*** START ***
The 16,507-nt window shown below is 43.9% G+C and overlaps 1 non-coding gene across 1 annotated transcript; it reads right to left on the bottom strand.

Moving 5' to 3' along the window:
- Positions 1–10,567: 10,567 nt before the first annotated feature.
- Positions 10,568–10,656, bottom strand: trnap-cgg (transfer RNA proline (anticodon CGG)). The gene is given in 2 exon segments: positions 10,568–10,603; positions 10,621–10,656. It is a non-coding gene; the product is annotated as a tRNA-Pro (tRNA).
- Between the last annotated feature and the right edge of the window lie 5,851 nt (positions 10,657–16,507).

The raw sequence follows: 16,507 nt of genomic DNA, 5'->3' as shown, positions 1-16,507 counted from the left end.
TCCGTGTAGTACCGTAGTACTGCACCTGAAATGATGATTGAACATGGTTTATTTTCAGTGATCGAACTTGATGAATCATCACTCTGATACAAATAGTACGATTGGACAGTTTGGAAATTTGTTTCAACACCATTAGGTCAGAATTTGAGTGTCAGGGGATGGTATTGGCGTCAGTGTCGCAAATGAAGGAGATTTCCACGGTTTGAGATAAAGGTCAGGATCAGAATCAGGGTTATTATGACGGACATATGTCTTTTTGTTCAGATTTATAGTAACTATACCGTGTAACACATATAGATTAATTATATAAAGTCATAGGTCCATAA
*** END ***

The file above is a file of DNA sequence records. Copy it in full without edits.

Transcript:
The 16,507-nt window shown below is 43.9% G+C and overlaps 1 non-coding gene across 1 annotated transcript; it reads right to left on the bottom strand.

Moving 5' to 3' along the window:
- Positions 1–10,567: 10,567 nt before the first annotated feature.
- Positions 10,568–10,656, bottom strand: trnap-cgg (transfer RNA proline (anticodon CGG)). The gene is given in 2 exon segments: positions 10,568–10,603; positions 10,621–10,656. It is a non-coding gene; the product is annotated as a tRNA-Pro (tRNA).
- Between the last annotated feature and the right edge of the window lie 5,851 nt (positions 10,657–16,507).

The raw sequence follows: 16,507 nt of genomic DNA, 5'->3' as shown, positions 1-16,507 counted from the left end.
TCCGTGTAGTACCGTAGTACTGCACCTGAAATGATGATTGAACATGGTTTATTTTCAGTGATCGAACTTGATGAATCATCACTCTGATACAAATAGTACGATTGGACAGTTTGGAAATTTGTTTCAACACCATTAGGTCAGAATTTGAGTGTCAGGGGATGGTATTGGCGTCAGTGTCGCAAATGAAGGAGATTTCCACGGTTTGAGATAAAGGTCAGGATCAGAATCAGGGTTATTATGACGGACATATGTCTTTTTGTTCAGATTTATAGTAACTATACCGTGTAACACATATAGATTAATTATATAAAGTCATAGGTCCATAA